He was also a eugenicist[4] and wrote considerably on the subject. In his book Outspoken Essays, he devotes an entire chapter to this subject. His views included that the state should decide which couples be allowed to have children.[4]

Inge opposed social welfare "on the grounds that it penalized the successful while subsidizing the weak and feckless".[4]

He was also known for his support for nudism.[9] He supported the publishing of Maurice Parmelee's[10] book, The New Gymnosophy: Nudity and the Modern Life,[11] and was critical of town councillors who were insisting that bathers wear full bathing costumes.[12]

He was a supporter of animal rights.[citation needed]


He was made a Commander of the Victorian Order (CVO) in 1918 and promoted to Knight Commander (KCVO) in 1930.[3] He received Honorary Doctorates of Divinity from both Oxford and Aberdeen Universities, Honorary Doctorates of Literature from both Durham and Sheffield, and Honorary Doctorates of Laws from both Edinburgh and St. Andrews. He was also an honorary fellow of both King's and Jesus Colleges at Cambridge, and of Hertford College at Oxford. In 1921, he was elected as a Fellow of the British Academy.

Personal life[edit]

Inge's wife, Mary Catharine, was the daughter of priest Henry Maxwell Spooner.[13] They had three children. Their daughter, Paula, developed type 1 diabetes before insulin was widely available in the UK and died in 1923, aged 11. In 1941, their youngest son, Richard, also in the ministry, died during an RAF training flight.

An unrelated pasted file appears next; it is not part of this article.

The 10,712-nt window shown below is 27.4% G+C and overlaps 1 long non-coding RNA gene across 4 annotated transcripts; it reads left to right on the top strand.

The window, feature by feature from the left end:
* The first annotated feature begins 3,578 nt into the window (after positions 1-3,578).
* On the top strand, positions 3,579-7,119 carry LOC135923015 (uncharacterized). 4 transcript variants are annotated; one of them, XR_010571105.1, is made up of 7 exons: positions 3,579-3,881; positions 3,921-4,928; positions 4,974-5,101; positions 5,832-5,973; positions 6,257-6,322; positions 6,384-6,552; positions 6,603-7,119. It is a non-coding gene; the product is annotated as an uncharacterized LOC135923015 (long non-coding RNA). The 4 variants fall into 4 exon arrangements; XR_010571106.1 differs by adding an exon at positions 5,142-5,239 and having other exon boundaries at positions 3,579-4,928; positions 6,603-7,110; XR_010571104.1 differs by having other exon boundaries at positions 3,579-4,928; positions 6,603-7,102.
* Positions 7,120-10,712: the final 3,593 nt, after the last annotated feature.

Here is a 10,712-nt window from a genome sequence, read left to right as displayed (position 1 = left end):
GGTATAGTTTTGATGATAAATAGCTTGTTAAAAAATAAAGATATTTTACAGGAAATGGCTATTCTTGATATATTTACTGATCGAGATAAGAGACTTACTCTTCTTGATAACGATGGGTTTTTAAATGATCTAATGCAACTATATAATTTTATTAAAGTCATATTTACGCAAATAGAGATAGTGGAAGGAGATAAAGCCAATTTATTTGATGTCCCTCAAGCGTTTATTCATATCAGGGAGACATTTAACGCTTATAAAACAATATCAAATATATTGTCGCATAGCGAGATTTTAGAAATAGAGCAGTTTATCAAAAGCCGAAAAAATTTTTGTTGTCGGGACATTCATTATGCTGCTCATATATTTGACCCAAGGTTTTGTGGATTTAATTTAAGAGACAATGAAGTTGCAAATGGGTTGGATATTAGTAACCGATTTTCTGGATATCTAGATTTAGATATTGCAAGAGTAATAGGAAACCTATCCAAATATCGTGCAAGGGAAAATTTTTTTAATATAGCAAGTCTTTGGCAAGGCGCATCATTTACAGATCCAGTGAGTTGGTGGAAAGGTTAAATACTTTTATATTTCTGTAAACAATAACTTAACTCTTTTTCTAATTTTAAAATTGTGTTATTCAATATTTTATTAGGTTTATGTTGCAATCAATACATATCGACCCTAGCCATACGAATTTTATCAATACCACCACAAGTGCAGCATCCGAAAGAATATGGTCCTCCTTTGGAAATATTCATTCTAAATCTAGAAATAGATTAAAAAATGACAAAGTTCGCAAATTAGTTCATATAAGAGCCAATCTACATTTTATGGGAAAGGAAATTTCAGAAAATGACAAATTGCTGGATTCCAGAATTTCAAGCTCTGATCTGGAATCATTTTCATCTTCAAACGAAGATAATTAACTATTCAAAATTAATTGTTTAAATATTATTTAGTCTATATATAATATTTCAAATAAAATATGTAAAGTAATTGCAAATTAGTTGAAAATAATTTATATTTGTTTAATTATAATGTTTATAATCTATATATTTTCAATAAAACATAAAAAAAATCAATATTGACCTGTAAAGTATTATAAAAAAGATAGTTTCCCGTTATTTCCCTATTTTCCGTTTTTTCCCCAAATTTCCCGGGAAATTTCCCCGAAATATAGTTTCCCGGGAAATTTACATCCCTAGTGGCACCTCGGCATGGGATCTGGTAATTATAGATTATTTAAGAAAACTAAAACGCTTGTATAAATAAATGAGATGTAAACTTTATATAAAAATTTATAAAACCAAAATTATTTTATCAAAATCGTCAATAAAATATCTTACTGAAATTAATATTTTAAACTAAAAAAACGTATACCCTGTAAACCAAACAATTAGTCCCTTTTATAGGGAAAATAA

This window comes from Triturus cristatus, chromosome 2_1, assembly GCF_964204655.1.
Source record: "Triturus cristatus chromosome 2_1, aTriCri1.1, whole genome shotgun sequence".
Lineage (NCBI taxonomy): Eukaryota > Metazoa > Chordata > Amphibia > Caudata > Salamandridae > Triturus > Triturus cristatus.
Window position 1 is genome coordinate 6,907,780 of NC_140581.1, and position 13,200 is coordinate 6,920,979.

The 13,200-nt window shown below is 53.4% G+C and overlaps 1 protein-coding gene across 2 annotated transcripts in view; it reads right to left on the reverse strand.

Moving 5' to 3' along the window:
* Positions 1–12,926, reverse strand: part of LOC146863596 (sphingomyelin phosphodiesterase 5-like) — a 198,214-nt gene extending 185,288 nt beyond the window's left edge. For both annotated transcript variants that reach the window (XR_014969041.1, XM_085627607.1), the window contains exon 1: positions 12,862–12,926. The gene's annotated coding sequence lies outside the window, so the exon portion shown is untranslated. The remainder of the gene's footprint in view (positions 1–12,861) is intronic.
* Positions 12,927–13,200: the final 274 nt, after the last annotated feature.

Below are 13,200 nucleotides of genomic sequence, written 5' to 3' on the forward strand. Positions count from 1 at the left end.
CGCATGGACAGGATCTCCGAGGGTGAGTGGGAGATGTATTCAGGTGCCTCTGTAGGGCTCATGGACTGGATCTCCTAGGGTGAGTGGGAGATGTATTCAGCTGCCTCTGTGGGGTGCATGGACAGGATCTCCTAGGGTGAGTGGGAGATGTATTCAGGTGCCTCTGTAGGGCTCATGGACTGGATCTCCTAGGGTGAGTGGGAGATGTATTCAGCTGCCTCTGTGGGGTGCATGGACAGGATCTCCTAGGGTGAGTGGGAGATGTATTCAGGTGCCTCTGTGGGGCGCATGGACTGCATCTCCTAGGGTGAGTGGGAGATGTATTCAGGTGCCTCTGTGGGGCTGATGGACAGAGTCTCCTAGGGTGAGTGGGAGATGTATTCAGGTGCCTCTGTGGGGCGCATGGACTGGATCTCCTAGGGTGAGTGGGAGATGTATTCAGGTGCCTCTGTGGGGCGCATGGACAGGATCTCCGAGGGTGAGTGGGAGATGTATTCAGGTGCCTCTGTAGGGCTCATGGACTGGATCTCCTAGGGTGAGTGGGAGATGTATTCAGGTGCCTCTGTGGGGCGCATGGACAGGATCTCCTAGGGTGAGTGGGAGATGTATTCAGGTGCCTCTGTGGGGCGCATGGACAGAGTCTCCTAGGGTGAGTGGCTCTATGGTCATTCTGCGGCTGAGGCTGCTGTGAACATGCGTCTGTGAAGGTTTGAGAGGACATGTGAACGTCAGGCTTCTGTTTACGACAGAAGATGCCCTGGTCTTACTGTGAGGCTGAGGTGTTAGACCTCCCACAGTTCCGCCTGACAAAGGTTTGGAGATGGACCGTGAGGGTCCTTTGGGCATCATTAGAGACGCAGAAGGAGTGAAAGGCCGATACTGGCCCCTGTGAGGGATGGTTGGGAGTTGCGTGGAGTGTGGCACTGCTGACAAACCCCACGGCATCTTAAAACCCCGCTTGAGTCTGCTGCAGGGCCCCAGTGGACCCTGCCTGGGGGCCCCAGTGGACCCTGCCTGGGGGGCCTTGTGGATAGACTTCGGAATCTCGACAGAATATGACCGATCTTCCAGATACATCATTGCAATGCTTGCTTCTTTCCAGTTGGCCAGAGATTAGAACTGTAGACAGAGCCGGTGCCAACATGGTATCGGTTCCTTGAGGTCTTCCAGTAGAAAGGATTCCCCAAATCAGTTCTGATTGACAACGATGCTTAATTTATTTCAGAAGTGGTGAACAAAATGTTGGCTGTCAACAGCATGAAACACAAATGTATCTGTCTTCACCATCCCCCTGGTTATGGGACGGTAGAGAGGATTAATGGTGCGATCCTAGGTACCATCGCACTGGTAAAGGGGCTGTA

Inge's wife died in 1949.[4]

Inge spent his later life in Brightwell, where he died on 26 February 1954, aged 93, five years after his wife.[4]


The following bibliography is a selection taken mainly from Adam Fox's biography Dean Inge and his biographical sketch in Crockford's Clerical Directory.



  1. ^ Inge - Definitions from Dictionary.com
  2. ^ a b "Nomination Database". nobelprize.org. Retrieved 19 April 2017.
  3. ^ a b c "Inge, William Ralph (IN879WR)". A Cambridge Alumni Database. University of Cambridge.
  4. ^ a b c d e f g Austen n.d.
  5. ^ Inge 1920.
  6. ^ "A Cause Lost—and Forgotten". University Bookman. March 2015. Retrieved 6 April 2017.
  7. ^ Inge 1932, p. 122.
  8. ^ Inge 1932, pp. 121–127.
  9. ^ Shaw 1937, p. 24.
  10. ^ Parmelee, Maurice (1927). The new gymnosophy: the philosophy of nudity as applied in modern life. F. H. Hitchcock.
  11. ^ Hirning 2013, p. 276.
  12. ^ "Dean Inge and The Nudists". Gloucestershire Echo. 17 November 1932. p. 1 col E. Retrieved 2 May 2016 – via British Newspaper Archive.
  13. ^ See Portraits of Mary Catharine Inge.


Further reading[edit]

External links[edit]

Church of England titles
Preceded by Dean of St Paul's
Succeeded by
Academic offices
Preceded by Lady Margaret's Professor of Divinity
1907 – c. 1911
Succeeded by
Non-profit organization positions
Preceded by President of the Aristotelian Society
Succeeded by
Preceded by President of the Modern Churchmen's Union
Succeeded by
Awards and achievements
Preceded by Cover of Time magazine
24 November 1924
Succeeded by